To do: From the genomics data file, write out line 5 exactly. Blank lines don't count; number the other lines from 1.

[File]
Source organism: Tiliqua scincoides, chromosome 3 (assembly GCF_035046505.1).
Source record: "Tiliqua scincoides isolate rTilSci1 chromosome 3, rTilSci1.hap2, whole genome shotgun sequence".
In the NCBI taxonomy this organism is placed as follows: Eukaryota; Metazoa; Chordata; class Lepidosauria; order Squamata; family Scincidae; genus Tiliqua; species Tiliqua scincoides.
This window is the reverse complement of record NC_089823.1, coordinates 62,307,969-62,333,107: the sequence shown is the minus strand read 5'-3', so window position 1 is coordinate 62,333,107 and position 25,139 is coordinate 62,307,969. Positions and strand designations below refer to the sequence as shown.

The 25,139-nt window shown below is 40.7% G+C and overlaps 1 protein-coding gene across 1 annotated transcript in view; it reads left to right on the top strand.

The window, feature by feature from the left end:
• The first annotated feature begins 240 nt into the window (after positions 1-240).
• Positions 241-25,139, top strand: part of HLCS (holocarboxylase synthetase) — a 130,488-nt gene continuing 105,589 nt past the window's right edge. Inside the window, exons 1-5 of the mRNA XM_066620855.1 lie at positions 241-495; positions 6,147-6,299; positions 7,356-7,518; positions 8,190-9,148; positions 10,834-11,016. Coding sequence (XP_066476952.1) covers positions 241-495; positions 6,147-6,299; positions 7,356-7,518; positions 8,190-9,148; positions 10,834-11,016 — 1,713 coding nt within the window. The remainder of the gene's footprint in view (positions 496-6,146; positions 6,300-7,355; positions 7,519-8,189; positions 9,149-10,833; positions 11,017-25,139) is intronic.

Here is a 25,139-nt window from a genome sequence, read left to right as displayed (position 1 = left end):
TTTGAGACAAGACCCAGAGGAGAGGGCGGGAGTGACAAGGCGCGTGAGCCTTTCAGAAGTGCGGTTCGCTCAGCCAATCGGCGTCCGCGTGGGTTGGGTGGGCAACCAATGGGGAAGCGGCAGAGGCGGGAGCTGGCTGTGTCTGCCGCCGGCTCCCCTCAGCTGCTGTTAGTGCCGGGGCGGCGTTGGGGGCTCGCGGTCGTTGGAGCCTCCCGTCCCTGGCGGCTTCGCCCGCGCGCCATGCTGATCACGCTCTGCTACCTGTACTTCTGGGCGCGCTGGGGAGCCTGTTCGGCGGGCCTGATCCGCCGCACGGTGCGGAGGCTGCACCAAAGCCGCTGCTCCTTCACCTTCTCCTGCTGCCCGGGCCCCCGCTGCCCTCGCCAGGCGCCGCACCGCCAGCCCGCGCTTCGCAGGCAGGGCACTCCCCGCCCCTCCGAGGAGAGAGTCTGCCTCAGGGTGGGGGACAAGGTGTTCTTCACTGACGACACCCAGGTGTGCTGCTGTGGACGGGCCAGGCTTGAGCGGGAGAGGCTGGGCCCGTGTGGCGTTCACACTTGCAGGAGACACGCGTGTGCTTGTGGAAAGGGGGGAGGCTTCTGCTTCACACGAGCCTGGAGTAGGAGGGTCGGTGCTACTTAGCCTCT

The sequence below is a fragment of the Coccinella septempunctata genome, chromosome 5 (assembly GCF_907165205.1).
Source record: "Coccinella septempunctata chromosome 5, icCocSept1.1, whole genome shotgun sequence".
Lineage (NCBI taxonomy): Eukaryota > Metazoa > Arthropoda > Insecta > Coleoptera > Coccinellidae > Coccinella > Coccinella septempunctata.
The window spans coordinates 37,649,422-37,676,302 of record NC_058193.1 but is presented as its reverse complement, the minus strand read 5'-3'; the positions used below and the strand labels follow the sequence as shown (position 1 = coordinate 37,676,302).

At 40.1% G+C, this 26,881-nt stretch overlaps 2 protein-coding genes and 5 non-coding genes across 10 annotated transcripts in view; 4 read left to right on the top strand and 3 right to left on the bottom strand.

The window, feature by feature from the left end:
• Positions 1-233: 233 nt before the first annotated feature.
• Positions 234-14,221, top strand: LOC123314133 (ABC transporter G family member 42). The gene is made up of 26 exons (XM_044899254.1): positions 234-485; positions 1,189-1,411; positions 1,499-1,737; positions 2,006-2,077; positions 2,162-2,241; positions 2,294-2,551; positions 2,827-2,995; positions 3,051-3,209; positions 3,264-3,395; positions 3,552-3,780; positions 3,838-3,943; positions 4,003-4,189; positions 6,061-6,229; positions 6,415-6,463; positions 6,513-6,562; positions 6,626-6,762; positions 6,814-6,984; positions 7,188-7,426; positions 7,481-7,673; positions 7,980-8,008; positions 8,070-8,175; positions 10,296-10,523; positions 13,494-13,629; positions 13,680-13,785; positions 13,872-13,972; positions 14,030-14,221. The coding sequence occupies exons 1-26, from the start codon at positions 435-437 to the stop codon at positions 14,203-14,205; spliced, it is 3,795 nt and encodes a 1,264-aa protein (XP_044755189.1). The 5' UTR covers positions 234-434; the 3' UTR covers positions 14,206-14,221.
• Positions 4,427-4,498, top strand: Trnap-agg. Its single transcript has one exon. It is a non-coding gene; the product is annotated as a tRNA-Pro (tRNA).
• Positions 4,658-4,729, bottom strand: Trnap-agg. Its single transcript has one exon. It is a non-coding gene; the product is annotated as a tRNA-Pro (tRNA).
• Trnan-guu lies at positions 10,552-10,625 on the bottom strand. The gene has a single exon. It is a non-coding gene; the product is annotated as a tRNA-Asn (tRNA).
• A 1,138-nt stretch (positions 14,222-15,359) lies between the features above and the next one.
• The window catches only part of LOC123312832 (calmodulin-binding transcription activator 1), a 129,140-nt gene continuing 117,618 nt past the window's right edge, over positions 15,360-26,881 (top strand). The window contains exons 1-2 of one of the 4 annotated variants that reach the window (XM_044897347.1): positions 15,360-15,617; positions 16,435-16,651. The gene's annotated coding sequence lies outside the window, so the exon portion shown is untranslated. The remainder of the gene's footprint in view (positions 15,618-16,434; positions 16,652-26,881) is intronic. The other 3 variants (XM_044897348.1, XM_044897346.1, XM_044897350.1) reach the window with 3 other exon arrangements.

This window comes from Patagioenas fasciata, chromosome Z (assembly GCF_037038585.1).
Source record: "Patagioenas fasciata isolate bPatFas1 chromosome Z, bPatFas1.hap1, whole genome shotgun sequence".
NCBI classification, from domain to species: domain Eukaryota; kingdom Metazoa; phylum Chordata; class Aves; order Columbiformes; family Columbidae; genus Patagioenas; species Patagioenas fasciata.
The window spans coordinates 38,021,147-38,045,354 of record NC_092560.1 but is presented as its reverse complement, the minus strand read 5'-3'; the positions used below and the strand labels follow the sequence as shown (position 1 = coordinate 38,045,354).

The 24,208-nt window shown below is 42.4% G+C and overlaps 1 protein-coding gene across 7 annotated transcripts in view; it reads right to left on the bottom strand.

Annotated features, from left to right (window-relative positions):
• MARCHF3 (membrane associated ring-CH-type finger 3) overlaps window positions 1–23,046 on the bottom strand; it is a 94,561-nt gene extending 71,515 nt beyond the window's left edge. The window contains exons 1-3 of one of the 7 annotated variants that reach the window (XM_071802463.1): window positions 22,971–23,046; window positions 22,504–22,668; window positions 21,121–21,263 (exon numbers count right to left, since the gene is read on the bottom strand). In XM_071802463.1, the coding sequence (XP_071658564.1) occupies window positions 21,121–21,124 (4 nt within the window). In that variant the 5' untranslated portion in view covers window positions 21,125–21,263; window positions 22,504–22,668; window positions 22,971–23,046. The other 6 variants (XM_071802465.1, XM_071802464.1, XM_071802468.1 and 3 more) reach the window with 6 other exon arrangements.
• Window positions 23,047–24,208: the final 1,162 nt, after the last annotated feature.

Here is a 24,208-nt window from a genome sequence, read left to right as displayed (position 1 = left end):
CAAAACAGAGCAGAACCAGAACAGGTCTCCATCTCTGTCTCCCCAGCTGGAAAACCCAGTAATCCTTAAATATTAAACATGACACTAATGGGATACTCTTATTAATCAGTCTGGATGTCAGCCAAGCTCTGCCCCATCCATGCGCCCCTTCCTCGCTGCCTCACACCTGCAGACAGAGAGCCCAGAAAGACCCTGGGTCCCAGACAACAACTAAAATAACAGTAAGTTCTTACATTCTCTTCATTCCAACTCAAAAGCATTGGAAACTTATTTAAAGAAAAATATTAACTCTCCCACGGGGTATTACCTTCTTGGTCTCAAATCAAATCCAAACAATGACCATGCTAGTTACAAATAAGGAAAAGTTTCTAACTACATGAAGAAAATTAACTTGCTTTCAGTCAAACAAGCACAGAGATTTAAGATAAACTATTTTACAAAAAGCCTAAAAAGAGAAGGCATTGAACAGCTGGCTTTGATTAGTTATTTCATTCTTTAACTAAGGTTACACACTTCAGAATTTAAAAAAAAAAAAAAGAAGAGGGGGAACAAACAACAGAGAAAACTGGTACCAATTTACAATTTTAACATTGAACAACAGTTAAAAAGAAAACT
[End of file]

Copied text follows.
The 25,139-nt window shown below is 40.7% G+C and overlaps 1 protein-coding gene across 1 annotated transcript in view; it reads left to right on the top strand.